I used to check groceries for a living, back in college (a job I liked, by the way, because I got to talk to people, I got paid well, and there was pretty much zero stress because once your shift was over, no worries, you didn’t take it home with you). But I can tell you very few checkers really notice, much less judge. what you buy. I only noticed the purchases of regular customers who were outstanding in eccentricity (one lady, for instance, always put every item–cereal, cans of peas, you name it–in a separate plastic produce bag, tied with a twist tie).

Carbzilla, interesting comment about making our own cookies. I read somewhere that it used to be that when a person wanted, say, ice cream or fried potatoes or an apple pie, someone in the family had to make it. This took effort, so they didn’t eat these foods every day, or even every week. Now we can have anything we want everyday if we want, and it’s bad for our waistlines. I always think if I were to eat only things I made myself I would be thin. Actually, I would probably starve.


RNegade • December 13, 2010 at 3:06 pm

@scone: Speaking of late stage capitalism, I have a friend (IQ probably over 200) who foresees the purchase-profiling system being used by insurance companies to deny/limit coverage for ailments supposedly brought on by over-indulgence. In any case, the whole scenario is already creepy. Dead face indeed!


Amanda • December 13, 2010 at 4:51 pm

Nail on the head! Also, self-checkout discourages me from buying produce, because it takes forever to punch in all the codes, or search for carrots by picture, and then choose the correct carrot (organic? baby? bulk?) while people are waiting impatiently behind me. In short, I think self-checkout is a conspiracy against healthy eating!


The Merry • December 13, 2010 at 7:01 pm

When I worked as a cashier, I paid attention to the bar code rather than the contents of the items. Though I still remember the one man who plopped a couple items in front of me to be rung up and defiantly said “don’t laugh!”
That’s when I noticed that he was buying a pregnancy test and a condom.


Sheryl • December 14, 2010 at 9:11 am

:-) Recently when we were about to have a snow storm, I went to CVS and bought only a bag of catfood and a bottle of wine! No self-check, unfortunately.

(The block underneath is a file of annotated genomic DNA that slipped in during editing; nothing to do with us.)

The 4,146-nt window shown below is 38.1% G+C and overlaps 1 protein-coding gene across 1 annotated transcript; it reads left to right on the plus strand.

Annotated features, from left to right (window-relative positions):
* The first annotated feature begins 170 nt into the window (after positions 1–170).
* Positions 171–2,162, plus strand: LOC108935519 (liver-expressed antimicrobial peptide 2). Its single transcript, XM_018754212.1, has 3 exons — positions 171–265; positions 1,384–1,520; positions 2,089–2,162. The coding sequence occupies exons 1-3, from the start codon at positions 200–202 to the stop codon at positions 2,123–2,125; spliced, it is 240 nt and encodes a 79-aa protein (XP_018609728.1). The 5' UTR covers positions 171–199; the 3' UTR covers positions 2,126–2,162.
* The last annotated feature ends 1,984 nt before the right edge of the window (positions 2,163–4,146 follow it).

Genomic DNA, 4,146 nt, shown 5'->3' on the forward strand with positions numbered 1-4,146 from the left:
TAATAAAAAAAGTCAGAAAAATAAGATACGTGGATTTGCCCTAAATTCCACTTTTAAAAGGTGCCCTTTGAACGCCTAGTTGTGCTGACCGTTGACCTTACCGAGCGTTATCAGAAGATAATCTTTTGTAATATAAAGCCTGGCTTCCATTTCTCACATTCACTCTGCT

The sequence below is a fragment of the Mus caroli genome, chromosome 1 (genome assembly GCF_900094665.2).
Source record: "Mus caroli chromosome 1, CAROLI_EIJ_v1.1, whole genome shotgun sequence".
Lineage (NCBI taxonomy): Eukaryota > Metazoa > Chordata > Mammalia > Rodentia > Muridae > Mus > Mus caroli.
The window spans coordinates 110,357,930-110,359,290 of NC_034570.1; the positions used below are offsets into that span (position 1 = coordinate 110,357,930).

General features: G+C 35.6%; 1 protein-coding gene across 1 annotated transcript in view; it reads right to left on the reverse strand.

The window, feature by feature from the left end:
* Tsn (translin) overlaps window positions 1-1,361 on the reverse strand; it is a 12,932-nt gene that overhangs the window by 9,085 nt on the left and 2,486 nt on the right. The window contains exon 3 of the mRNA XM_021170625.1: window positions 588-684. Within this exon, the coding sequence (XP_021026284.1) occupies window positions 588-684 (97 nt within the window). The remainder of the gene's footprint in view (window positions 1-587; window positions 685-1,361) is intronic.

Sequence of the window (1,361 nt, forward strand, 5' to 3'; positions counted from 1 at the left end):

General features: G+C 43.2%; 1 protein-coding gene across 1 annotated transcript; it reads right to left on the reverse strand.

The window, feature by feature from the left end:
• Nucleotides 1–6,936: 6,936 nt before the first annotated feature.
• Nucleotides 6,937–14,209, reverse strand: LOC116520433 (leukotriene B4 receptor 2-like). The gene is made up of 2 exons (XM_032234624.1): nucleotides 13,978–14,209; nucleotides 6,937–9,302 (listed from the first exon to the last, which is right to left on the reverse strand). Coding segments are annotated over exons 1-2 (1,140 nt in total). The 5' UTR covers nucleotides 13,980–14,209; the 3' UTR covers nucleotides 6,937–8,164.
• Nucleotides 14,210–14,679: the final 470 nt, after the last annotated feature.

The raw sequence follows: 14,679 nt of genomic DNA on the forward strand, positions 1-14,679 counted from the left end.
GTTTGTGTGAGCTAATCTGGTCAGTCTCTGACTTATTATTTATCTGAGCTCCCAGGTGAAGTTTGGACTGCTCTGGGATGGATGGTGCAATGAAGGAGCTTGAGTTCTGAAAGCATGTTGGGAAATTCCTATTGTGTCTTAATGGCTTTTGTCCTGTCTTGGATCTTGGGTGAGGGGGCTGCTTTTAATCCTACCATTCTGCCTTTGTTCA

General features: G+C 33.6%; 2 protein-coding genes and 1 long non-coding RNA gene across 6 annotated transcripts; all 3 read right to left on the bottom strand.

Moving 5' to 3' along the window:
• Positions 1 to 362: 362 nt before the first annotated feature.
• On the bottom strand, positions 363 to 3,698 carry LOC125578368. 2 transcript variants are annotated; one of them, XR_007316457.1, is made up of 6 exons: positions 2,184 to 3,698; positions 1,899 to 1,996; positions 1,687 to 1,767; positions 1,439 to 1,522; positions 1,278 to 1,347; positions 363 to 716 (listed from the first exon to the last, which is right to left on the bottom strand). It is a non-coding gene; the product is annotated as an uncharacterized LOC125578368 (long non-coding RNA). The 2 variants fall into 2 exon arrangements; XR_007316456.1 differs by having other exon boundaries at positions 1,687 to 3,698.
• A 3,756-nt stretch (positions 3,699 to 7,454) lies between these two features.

Helen • December 14, 2010 at 1:08 pm

Good insight on yourself. Now, what to do?


Emily • December 14, 2010 at 4:29 pm

I would assume that someone buying cookies at 10 at night just remembered that they were supposed to bring something for food day at work the next day. Because that is something I would do.


lin • December 14, 2010 at 5:55 pm

I agree with carbzilla. One of the changes I made to lose and keep off 30 lbs was to make my own desserts unless they were being given to me ( I don’t have the willpower t o turn down free food!). I give the rest away or freeze for later.


Dorothy • December 15, 2010 at 6:11 pm

Oh gosh I used the U-scan for the first time in a couple years last Saturday because severe weather was coming and I wanted to make chili. For some crazy reason even before I went to Kroger I was overcome with paranoia about appearing so stereotypical. Bad weather, make chili. There I was with every single thing to make chili plus a box of saltines. I did not have any sweets so that wasn’t the issue. I just feared the eye roll (literal or figurative) of the cashier. Thing is some of those cashiers have been at that store as long as I’ve lived in this neighborhood which is years. I think when it’s slow and they have time to look they do judge you. I probably would, too.


Jennifer • December 16, 2010 at 6:33 pm

A friend of mine had a college roommate who introduced her to some bad eating habits. She rues that roommate to this day, as she picked up habits she never would have considered and now struggles with stopping them.